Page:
ON THE BENCH - DEALING WITH THE iTHING. - AudioTechnology
We all have some sort of iThing in our studios, venues and touring rigs these days. So how do we hook them up to equipment that predates them?
Text: Rob Squire
In the last issue of AT, Chris Vallejo presented an article that outlined his incorporation of an iPod dock permanently wired into his studio setup. Like all good ideas that sometimes fly under the radar, the relevance of including interfacing for iThings, laptops and the like into a modern studio setup was so obvious that I’d never really given it any thought. Others had, apparently…
Chris’s article got me thinking. My thinking turned into action early in the New Year when I found myself the owner of my first iThing – an iPad – and pretty soon the desire to hook it into the Neve 5315 console I was refurbishing arose. Such devices as the iPod, iPhone, iPad and laptops have become quite established as the alternative playback source in studios large and small, displacing most cassette decks and even CD players, so it’s high time we addressed how to go about hooking them into your studio setup correctly.
Traditionally, consoles provided ‘tape’ or ‘external’ returns that provided an alternative source from the mix bus to the monitoring section. In a well calibrated and wired studio, flicking between monitoring the stereo mix and an external device – be it a two-track tape recorder or CD player – was a seamless task requiring one button press that yielded closely matching volume levels. It should be just as convenient today using your iThing as the external device.
The first aspect you’ll encounter when dealing with any of these devices is the 3.5mm tip, ring and sleeve socket they present, and mating this with either the 6.35mm TRS or XLR connectors in the rest of the studio setup. Thus, the first issue is simply one of wiring. To begin with, it’s worth noting that soldering wires into a 3.5mm plug requires a steadier hand and a beadier eye than soldering up an XLR. If you have confidence in soldering XLRs then by all means lift your game a notch and solder a 3.5mm plug or take the alternative option and buy a pre-made cable from your local hi-fi store. Typically these will terminate in RCA connectors at the far end – simply cut these off and replace them with 1/4-inch TRS or male XLR plugs.
Here’s how to wire it:
Note that in this wiring diagram the unbalanced output nature of the mini-jack socket has been carried through to the TRS or XLR socket. This is established by the linking of the ring and sleeve in the TRS or the linking of Pins 3 and 1 in the XLR.
If the device receiving this signal – be it a console external return or DAW interface – presents a true balanced input then a better way to wire the adapter cable is like this:
Note in this example, the sleeve of the TRS – or Pin 1 of the XLR – is ‘floating’. This is a typical way to connect an unbalanced output to balanced input while simultaneously incorporating a ground lift.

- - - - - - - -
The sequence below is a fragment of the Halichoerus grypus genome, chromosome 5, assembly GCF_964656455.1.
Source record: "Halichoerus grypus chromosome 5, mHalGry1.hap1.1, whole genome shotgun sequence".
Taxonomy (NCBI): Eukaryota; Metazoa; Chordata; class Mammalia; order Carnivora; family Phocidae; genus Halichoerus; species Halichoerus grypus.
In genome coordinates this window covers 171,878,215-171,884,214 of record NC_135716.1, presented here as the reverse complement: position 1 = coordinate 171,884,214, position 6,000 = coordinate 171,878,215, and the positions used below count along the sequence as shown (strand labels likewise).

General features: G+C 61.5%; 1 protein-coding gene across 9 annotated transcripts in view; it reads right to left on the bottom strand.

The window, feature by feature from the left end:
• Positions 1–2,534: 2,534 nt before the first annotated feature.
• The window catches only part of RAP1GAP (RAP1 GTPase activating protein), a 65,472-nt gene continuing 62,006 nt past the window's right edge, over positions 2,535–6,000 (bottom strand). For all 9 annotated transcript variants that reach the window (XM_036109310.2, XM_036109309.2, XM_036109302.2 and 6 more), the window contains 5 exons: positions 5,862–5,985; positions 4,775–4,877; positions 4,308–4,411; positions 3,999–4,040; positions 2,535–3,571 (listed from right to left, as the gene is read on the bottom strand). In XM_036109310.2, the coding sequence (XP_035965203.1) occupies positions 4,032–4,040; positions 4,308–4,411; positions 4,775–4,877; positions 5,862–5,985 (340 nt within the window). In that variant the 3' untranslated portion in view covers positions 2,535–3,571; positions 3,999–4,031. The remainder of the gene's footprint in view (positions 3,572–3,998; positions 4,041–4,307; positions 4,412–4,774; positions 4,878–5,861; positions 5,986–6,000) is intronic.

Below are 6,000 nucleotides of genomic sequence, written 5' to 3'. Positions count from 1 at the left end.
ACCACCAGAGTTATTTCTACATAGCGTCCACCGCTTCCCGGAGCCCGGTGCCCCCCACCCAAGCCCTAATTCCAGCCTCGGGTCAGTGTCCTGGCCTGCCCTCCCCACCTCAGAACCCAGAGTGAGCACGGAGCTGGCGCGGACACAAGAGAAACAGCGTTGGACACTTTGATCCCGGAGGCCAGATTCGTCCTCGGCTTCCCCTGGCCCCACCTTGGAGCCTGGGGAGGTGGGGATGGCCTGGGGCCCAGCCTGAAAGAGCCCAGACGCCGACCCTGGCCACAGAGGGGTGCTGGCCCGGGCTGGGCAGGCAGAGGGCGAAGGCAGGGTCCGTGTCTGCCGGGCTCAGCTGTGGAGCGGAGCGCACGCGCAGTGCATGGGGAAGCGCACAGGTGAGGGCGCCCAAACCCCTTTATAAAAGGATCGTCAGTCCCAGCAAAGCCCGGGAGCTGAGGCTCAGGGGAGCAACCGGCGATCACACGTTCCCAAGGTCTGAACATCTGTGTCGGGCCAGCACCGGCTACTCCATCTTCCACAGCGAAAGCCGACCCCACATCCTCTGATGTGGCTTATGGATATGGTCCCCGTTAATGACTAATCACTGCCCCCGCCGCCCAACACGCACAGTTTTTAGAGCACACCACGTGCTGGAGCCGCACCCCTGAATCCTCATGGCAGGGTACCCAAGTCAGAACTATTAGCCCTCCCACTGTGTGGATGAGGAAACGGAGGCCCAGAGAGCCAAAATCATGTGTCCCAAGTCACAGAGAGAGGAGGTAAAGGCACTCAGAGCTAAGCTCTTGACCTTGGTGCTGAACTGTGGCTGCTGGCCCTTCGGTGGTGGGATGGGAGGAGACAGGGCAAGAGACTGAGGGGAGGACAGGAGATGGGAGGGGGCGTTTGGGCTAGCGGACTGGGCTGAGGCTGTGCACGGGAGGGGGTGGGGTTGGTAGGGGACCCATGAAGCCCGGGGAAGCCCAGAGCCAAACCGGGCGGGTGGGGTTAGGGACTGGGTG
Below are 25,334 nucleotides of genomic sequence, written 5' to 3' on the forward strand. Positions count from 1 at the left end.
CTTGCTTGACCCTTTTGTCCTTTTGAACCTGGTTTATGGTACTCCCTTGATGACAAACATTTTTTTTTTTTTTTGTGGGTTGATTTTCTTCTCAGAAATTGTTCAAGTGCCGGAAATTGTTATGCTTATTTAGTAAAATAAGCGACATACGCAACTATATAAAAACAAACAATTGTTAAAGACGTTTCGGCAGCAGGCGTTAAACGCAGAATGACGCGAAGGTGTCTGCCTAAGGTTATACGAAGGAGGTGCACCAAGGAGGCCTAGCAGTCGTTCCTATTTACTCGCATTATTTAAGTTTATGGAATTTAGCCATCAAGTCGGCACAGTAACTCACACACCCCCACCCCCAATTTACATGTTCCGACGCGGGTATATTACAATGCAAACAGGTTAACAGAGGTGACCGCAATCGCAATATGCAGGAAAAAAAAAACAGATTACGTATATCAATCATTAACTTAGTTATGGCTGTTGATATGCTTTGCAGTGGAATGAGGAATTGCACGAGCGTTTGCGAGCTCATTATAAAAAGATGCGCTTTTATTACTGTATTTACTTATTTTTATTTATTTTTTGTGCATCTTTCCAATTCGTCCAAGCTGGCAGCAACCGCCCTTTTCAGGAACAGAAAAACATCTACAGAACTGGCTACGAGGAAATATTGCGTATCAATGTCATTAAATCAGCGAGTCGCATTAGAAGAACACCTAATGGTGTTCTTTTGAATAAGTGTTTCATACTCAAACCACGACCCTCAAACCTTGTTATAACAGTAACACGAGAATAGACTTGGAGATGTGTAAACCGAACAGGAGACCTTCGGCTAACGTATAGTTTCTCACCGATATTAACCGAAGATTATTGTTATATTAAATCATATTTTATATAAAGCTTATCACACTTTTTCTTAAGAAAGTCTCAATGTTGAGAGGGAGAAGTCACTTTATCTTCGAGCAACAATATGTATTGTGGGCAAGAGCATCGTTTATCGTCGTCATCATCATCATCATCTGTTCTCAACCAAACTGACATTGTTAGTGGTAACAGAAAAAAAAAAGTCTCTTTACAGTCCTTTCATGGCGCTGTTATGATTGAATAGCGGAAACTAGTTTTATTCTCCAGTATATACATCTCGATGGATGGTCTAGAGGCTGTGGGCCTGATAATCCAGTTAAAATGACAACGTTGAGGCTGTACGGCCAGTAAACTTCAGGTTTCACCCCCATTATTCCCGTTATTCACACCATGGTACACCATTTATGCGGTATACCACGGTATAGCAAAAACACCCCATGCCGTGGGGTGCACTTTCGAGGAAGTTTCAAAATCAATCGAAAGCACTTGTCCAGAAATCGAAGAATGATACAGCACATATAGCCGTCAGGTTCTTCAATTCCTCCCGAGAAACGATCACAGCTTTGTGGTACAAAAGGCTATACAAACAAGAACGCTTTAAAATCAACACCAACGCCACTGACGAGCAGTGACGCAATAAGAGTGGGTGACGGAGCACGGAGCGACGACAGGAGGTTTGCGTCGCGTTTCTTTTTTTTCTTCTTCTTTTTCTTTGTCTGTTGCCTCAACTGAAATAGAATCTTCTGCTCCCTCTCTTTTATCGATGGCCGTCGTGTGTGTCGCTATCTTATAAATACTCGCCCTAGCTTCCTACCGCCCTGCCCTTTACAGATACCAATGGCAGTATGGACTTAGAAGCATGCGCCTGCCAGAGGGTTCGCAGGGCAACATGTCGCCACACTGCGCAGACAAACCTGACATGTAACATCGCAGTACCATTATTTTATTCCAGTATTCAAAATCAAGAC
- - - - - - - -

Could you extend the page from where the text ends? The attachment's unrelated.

Of course, if you’re running a studio with a patchbay then bringing up the mini-jack plug on the end of a suitably long flying lead to a pair of points on the patchbay is an excellent solution.
TOO LOW SHE CRIED
So far so good, but correct wiring only gets us part way to bringing the typical output signal on your iThing up to professional standards. The next fundamental aspect is the audio level that your laptop or iThing yields and bringing this up to a typical professional operating level of +4dBu. Hooking my iPad into the Neve 5315 console in the workshop told me I needed something in the order of 10 to 20dB of gain to bring a mastered recording up to the +4dBu operating level of the console (the exact amount of gain required being dependent on the arbitrary position of the iPad’s volume control). A bit of close listening suggests to me that running the iPad volume control flat out results in a distorted or certainly edgy sound, so keeping the output volume of the device at around half to three quarters is a good idea. This then requires a full 20dB of gain at the other end of the adapter cable. There are a number of ways to provide this gain.
Ideally this gain would be provided by a standalone unit that takes in the low and unbalanced line-level signal from the iThing and converts it to a fully balanced +4dBu signal presented on XLR or TRS sockets. There are a few commercial units available that do just this. For those who have embraced the DIY approach, a pair of JLM Audio ‘Dingo Pups’ can be configured as a universal unbalanced-to-balanced converter with adjustable gain, and who knows, given JLM’s rapid response in producing DIY solutions to common pro audio problems, a dedicated iThing adapter kit may not be far off. [Let’s see if this article prompts a solution from Joe Malone – Ed.]